Shared monocyte subset phenotypes in HIV-1 infection and in uninfected subjects with acute coronary syndrome.


The mechanisms responsible for increased cardiovascular risk associated with HIV-1 infection are incompletely defined. Using flow cytometry, in the present study, we examined activation phenotypes of monocyte subpopulations in patients with HIV-1 infection or acute coronary syndrome to find common cellular profiles. Nonclassic (CD14(+)CD16(++)) and intermediate (CD14(++)CD16(+)) monocytes are proportionally increased and express high levels of tissue factor and CD62P in HIV-1 infection. These proportions are related to viremia, T-cell activation, and plasma levels of IL-6. In vitro exposure of whole blood samples from uninfected control donors to lipopolysaccharide increased surface tissue factor expression on all monocyte subsets, but exposure to HIV-1 resulted in activation only of nonclassic monocytes. Remarkably, the profile of monocyte activation in uncontrolled HIV-1 disease mirrors that of acute coronary syndrome in uninfected persons. Therefore, drivers of immune activation and inflammation in HIV-1 disease may alter monocyte subpopulations and activation phenotype, contributing to a pro-atherothrombotic state that may drive cardiovascular risk in HIV-1 infection.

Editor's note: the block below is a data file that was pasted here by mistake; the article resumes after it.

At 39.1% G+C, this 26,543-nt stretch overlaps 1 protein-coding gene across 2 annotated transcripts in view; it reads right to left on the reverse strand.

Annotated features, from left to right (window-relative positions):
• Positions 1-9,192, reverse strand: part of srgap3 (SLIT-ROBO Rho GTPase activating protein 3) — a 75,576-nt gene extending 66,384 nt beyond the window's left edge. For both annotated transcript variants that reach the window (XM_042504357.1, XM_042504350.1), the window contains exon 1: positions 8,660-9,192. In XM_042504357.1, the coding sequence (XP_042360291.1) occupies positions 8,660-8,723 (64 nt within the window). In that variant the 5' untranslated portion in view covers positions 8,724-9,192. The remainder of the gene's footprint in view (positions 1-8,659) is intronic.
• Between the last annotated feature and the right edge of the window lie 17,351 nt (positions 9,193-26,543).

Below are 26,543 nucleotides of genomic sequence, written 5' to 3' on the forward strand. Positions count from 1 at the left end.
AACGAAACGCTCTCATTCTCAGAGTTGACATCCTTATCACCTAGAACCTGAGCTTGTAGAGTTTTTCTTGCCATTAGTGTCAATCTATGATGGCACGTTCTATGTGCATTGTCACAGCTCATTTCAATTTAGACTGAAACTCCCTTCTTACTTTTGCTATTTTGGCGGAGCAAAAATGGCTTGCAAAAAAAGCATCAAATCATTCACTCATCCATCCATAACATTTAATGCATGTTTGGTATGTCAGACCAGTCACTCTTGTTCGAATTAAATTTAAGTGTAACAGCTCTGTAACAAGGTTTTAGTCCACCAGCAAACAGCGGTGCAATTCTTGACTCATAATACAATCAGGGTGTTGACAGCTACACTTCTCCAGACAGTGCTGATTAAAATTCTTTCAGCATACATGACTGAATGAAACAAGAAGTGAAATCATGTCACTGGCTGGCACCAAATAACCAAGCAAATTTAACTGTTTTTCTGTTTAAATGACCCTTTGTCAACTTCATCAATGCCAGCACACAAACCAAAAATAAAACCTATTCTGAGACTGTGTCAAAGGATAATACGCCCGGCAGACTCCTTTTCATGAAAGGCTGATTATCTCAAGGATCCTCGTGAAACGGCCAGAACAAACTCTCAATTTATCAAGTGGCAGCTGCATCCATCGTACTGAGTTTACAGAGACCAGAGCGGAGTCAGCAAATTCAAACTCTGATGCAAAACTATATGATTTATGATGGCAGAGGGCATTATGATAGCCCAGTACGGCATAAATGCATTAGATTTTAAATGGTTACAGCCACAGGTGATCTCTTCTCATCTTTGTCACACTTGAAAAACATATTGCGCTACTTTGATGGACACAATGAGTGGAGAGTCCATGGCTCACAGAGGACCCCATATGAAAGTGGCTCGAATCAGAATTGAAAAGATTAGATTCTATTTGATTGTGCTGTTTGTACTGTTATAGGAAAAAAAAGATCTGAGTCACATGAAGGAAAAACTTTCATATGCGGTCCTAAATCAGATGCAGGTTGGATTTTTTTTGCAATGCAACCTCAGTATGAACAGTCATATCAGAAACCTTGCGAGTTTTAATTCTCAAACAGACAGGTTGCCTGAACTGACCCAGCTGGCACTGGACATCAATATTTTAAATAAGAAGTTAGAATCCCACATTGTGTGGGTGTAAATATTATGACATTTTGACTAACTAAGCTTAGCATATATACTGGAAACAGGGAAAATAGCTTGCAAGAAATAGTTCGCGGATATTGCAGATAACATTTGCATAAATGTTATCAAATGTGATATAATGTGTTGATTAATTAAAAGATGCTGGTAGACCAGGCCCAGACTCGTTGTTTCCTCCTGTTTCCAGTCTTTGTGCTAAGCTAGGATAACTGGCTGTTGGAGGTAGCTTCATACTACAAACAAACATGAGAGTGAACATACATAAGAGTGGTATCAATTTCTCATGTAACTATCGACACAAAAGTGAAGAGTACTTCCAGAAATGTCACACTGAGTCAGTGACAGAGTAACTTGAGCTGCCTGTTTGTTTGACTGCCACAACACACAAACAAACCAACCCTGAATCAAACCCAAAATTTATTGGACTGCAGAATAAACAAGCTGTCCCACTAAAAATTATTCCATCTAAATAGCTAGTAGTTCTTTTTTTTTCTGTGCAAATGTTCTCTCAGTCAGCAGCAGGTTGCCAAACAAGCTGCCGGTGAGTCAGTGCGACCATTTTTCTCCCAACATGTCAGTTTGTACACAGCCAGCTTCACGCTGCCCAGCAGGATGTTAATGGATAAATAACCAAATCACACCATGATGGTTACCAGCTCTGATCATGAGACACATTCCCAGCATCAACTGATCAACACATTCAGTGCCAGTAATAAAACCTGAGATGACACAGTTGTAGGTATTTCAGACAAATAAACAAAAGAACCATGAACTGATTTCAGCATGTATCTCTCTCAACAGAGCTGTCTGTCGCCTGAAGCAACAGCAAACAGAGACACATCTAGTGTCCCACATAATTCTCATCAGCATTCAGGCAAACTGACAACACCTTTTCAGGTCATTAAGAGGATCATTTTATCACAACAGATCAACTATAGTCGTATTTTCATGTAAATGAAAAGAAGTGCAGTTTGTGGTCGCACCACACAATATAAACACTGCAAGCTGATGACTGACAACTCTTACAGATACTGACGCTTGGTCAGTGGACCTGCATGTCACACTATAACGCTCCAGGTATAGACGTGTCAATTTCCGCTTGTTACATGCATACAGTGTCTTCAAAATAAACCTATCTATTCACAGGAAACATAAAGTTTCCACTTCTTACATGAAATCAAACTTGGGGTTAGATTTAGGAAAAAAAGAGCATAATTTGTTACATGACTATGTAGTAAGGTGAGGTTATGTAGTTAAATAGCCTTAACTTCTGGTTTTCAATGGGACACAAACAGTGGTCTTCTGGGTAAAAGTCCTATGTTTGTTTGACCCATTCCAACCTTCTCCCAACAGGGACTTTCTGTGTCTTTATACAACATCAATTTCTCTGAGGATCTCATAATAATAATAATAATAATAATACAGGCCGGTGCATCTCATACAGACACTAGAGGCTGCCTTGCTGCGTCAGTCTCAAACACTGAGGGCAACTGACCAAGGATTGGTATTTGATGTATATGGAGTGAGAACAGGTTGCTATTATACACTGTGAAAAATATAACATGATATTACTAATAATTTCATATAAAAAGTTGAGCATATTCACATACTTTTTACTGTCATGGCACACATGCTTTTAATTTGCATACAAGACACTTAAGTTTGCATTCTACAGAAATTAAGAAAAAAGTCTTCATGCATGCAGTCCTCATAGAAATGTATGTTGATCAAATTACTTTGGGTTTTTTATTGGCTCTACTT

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Publication Info

Funderburg, Nicholas T, David A Zidar, Carey Shive, Anthony Lioi, Joseph Mudd, Laura W Musselwhite, Daniel I Simon, Marco A Costa, et al. (2012). Shared monocyte subset phenotypes in HIV-1 infection and in uninfected subjects with acute coronary syndrome. Blood, 120(23). pp. 4599–4608. 10.1182/blood-2012-05-433946 Retrieved from

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